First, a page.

The Oman Environmental Services Holding Company – known as be’ah – is close to completing the transfer of waste management operations to international operators in each of its 11 governorates. The move is part of a waste management plan to modernise and restructure the handling, treatment and disposal of municipal solid waste (MSW), expanding Oman’s recycling capacity and waste-based energy generation.

Companies that have been awarded contracts include Spain’s Urbaser, currently working for the Al Batinah South governorate; Dubai-headquartered Averda, which won the contract to manage Ad Dakhiliyah and Dhofar; and a joint venture between Oman’s Al Ramooz and France’s Veolia for operations at Al Dhahirah and Buraimi. Al Batinah North and Musandam will be operated by a consortium of Oman’s Khimji Ramdas, the UAE’s Imdaad and India’s Ramky Enviro Engineers. South Al Sharqiyah has been awarded to Suma from Portugal. Details of the two biggest contracts – for operations in Muscat – are still to be announced.

Part of the handover process includes a move by be’ah to permanently close all of the country’s 317 dump sites, which have been deemed both environmentally and hygienically unsuitable. The dump sites will then be replaced by 10 or 11 engineered landfill sites, and between 18 and 25 transfer stations. Over 220 dump sites have already been closed, with the remainder set for closure by early 2019, according to Mohammed Sulaiman Al Harthy, executive vice-president for strategic development at be’ah.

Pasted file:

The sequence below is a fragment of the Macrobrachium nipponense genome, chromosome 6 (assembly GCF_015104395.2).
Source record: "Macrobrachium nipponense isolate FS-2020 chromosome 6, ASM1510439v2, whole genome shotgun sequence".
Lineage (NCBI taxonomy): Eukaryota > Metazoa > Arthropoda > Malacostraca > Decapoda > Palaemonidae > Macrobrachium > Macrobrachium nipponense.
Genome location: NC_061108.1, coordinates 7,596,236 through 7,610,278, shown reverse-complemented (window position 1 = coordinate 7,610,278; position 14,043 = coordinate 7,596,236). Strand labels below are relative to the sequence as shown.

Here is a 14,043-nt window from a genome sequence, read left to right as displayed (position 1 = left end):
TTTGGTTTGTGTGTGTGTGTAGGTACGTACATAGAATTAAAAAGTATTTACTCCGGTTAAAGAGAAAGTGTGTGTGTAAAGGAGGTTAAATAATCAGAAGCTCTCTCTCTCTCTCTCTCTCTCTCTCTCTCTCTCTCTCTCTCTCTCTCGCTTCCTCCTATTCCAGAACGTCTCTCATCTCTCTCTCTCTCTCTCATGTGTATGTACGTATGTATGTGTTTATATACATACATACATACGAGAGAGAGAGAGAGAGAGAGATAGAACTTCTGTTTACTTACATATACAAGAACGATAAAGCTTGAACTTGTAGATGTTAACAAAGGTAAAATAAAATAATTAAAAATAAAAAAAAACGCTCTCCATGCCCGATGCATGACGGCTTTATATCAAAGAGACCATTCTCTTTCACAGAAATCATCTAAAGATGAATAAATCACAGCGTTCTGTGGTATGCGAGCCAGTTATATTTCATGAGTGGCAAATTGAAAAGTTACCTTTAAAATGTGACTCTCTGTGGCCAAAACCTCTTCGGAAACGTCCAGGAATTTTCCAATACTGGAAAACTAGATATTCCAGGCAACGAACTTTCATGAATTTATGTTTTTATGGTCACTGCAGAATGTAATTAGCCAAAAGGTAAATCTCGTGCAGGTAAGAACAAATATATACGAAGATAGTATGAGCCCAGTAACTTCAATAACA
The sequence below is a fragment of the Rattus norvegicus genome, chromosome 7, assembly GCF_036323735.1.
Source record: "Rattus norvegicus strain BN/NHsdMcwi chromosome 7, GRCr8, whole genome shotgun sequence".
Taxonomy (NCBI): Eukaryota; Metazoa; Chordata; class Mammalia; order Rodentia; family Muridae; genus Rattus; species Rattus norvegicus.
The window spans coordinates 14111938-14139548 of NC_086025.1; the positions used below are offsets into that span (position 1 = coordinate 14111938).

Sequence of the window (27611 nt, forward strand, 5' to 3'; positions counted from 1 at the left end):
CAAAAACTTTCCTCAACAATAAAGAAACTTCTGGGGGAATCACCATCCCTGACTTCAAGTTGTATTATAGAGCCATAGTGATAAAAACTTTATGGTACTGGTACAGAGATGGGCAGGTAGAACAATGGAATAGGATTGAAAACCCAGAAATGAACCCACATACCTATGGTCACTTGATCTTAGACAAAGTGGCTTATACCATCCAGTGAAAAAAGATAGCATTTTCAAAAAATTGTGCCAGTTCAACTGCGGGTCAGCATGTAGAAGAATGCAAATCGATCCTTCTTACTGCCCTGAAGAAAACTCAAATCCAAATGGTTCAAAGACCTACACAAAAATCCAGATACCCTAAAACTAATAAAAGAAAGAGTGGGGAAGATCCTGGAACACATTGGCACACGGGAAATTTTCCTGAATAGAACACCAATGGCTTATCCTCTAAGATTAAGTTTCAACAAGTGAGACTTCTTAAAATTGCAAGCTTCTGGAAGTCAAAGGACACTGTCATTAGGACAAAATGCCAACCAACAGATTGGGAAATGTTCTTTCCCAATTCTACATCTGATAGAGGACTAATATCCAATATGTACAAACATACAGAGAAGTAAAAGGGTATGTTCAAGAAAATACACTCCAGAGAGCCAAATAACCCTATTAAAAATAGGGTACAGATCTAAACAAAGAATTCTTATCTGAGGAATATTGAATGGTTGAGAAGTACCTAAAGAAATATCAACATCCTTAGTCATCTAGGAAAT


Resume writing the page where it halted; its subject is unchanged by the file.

Alternative Approaches

The transfer of MSW management to the private sector is a key step in Oman’s strategy to transform its waste into something of economic and environmental benefit. be’ah aims to divert 60% of waste away from landfills, which includes converting waste to energy to water, biogas and other sustainable alternatives by 2022, with the figure rising to 80% by 2040. Currently, 100% of waste goes directly to landfills. In the longer term, Oman is pursuing a wide range of approaches to waste processing. Studies are being carried out for a number of programmes, including waste-to-energy and biogas projects. Raising public awareness will also be key. “As Oman’s waste management sector works to divert waste away from landfills to sorting facilities, achieving this goal will depend on the efforts of waste operators” Youssef Barake, managing director of Averda told OBG. “Nevertheless, it will also depend on investing in public awareness about best practices and in developing waste segregation at the household.” A two-bin recycling system will be implemented nationwide following the formal handover of MSW services to private players, which is expected to be completed in the next few years. One of the success stories of the waste management policy has been in the health care sector, which now processes approximately 100% of health care waste at three facilities in Muscat, Dhofar and Al Batinah North.

Rising Water Demand

Waste is also seen as a solution to the sultanate’s rising water demands. be’ah has completed feasibility studies for a waste-to-energy-to-water programme, for which the authorities are expected to float a tender in 2018 and begin operations by 2021. “Developing a waste-to-energy-to-water programme is of national importance,” Al Harthy told OBG. “The programme should be operational by 2021 and could supply a substantial amount of Oman’s water needs.” To meet demand for potable water – reported to be rising by 15% every year the Public Authority for Electricity and Water – recently rebranded as Diam – has announced plans to implement water projects worth over $83m, including six new reservoirs and improvements to water distribution infrastructure.

Operations in the Qurayyat water desalination plant, which has the capacity to produce 200,000 cu metres of water per day, were planned to begin in late 2017, followed by a 281,000-cu-metre-per-day desalination plant in Barka and a 250,000 cu-metre-per-day desalination plant at Sohar in 2018, according to local media.